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History of Pitstone Green Farm

Rick Yard 6

The farm, as you see it today, was largely built by the Countess of Bridgewater and is unusual in that it has been occupied by the Hawkins family since 1808, before most of the farm was built in 1830. It was built close to the site of earlier farms one of the old buildings still remain to this day. Most prominent of these is the Big Barn, a section of which dates from the 17th century and was transported to the site when the farm was built in the first half of the 19th century.

The Pitstone Local History Society was formed in 1963, later to become the Pitstone & Ivinghoe Museum Society. Inspired by David Wray, they began collecting almost anything associated with farming and rural life in the locality. The collection was initially housed at Don Levy's Vicarage Farm, Ivinghoe but then moved to Pitstone Green Farm when further space was needed.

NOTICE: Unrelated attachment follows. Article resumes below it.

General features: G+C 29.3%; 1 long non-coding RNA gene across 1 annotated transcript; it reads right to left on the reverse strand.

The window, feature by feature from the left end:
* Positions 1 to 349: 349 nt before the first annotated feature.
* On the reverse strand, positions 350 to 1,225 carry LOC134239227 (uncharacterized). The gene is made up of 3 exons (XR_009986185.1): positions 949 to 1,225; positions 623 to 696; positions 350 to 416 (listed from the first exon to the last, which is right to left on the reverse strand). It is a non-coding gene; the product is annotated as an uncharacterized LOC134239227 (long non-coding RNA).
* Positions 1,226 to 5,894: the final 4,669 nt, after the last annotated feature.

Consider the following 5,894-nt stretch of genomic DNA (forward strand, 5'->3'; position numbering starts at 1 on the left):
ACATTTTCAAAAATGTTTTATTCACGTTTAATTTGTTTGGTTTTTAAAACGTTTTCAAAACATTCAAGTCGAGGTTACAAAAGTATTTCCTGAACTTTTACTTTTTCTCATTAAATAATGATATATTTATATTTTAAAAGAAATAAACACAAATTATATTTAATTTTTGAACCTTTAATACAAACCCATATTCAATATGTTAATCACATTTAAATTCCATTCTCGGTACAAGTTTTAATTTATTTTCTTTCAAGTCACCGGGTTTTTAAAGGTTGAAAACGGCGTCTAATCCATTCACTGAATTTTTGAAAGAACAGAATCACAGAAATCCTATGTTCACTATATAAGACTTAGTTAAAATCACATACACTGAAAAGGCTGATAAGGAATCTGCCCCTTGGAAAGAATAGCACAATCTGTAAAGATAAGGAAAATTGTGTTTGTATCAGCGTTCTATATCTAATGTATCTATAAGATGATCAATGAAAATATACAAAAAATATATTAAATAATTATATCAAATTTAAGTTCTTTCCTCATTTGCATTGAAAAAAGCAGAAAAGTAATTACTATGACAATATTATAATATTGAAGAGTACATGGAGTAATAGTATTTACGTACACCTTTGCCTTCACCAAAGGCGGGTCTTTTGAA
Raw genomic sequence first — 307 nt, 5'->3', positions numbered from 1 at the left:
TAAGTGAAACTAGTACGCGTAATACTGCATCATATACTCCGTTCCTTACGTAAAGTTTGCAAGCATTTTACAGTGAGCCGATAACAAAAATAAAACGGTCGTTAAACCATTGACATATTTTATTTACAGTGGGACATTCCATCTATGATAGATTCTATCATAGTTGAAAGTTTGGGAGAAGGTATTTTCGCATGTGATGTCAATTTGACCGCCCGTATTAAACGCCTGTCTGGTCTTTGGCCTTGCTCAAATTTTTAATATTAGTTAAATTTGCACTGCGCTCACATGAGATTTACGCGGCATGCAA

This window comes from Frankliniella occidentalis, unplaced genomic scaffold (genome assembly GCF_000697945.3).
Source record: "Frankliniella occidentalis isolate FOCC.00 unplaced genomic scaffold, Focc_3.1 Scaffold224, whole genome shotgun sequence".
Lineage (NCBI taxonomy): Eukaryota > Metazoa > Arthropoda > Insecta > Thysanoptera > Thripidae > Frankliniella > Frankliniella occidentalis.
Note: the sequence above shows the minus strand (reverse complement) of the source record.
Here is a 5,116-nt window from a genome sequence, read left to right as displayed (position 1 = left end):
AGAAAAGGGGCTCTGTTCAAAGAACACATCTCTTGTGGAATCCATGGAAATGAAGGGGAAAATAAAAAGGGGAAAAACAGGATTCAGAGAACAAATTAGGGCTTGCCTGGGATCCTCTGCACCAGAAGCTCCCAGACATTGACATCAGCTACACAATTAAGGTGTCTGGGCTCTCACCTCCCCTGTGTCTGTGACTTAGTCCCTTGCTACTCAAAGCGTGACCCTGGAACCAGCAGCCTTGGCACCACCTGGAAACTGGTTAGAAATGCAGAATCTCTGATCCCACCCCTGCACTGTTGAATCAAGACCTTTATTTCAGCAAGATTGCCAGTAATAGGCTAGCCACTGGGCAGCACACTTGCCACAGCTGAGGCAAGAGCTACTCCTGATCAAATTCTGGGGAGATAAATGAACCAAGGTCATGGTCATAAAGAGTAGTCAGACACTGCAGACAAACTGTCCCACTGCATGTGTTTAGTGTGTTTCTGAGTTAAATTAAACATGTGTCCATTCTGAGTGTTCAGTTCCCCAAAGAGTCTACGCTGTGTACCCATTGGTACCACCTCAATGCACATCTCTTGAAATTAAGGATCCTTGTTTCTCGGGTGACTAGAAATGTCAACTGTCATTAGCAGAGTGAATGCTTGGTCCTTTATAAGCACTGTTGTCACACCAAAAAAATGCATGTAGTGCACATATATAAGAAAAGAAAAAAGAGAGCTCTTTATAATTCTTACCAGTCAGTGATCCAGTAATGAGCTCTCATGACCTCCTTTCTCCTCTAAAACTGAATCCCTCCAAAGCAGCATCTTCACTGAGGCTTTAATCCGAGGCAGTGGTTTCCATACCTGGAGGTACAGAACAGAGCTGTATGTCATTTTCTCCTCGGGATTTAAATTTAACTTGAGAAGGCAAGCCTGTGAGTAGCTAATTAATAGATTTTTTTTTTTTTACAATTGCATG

In 1991 a 99 year lease on the 1831 farm was granted to the Pitstone Local History Society (now Pitstone & Ivinghoe Museum Society) by Jeff Hawkins, the then owner of the farm. On the death of Jeff Hawkins in 2001, Pitstone Green Farm was gifted to the National Trust and forms part of the Ashridge Estate. The Ashridge Estate comprises 5000 acres of beautiful countryside ranging from magnificent woods, commons, downland and farmland which support a rich variety of wildlife, including carpets of bluebells in spring, rare butterflies in summer and the fallow deer rut in autumn.

The Bridgewater Monument, Pitstone Windmill and Pitstone Green Museum provide insights into the people connected with the Estates past. For more information about what is on at Ashridge and places to see and visit, please see the National Trust website: